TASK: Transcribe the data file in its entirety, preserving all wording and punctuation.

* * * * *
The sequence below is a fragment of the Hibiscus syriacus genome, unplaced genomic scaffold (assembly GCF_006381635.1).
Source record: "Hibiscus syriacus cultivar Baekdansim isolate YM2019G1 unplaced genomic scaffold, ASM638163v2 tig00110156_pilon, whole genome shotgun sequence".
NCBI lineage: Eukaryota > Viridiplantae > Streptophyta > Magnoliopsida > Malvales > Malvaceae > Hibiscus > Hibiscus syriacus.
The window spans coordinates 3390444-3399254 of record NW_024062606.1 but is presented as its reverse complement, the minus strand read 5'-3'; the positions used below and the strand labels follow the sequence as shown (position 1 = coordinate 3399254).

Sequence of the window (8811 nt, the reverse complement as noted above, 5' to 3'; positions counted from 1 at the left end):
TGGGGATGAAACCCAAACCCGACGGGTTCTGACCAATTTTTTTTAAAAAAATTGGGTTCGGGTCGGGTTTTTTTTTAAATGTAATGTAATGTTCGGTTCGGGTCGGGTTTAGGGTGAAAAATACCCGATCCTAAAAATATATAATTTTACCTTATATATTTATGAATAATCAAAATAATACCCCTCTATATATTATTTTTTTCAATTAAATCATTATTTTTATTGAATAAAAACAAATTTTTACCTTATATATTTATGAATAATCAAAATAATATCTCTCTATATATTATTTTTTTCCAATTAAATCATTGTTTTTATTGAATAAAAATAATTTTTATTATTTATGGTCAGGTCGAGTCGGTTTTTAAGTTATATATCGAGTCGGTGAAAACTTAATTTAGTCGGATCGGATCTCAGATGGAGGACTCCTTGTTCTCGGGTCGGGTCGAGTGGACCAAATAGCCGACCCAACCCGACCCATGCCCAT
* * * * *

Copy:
The sequence below is a fragment of the Hibiscus syriacus genome, unplaced genomic scaffold (assembly GCF_006381635.1).
Source record: "Hibiscus syriacus cultivar Baekdansim isolate YM2019G1 unplaced genomic scaffold, ASM638163v2 tig00110156_pilon, whole genome shotgun sequence".
NCBI lineage: Eukaryota > Viridiplantae > Streptophyta > Magnoliopsida > Malvales > Malvaceae > Hibiscus > Hibiscus syriacus.
The window spans coordinates 3390444-3399254 of record NW_024062606.1 but is presented as its reverse complement, the minus strand read 5'-3'; the positions used below and the strand labels follow the sequence as shown (position 1 = coordinate 3399254).

Sequence of the window (8811 nt, the reverse complement as noted above, 5' to 3'; positions counted from 1 at the left end):
TGGGGATGAAACCCAAACCCGACGGGTTCTGACCAATTTTTTTTAAAAAAATTGGGTTCGGGTCGGGTTTTTTTTTAAATGTAATGTAATGTTCGGTTCGGGTCGGGTTTAGGGTGAAAAATACCCGATCCTAAAAATATATAATTTTACCTTATATATTTATGAATAATCAAAATAATACCCCTCTATATATTATTTTTTTCAATTAAATCATTATTTTTATTGAATAAAAACAAATTTTTACCTTATATATTTATGAATAATCAAAATAATATCTCTCTATATATTATTTTTTTCCAATTAAATCATTGTTTTTATTGAATAAAAATAATTTTTATTATTTATGGTCAGGTCGAGTCGGTTTTTAAGTTATATATCGAGTCGGTGAAAACTTAATTTAGTCGGATCGGATCTCAGATGGAGGACTCCTTGTTCTCGGGTCGGGTCGAGTGGACCAAATAGCCGACCCAACCCGACCCATGCCCAT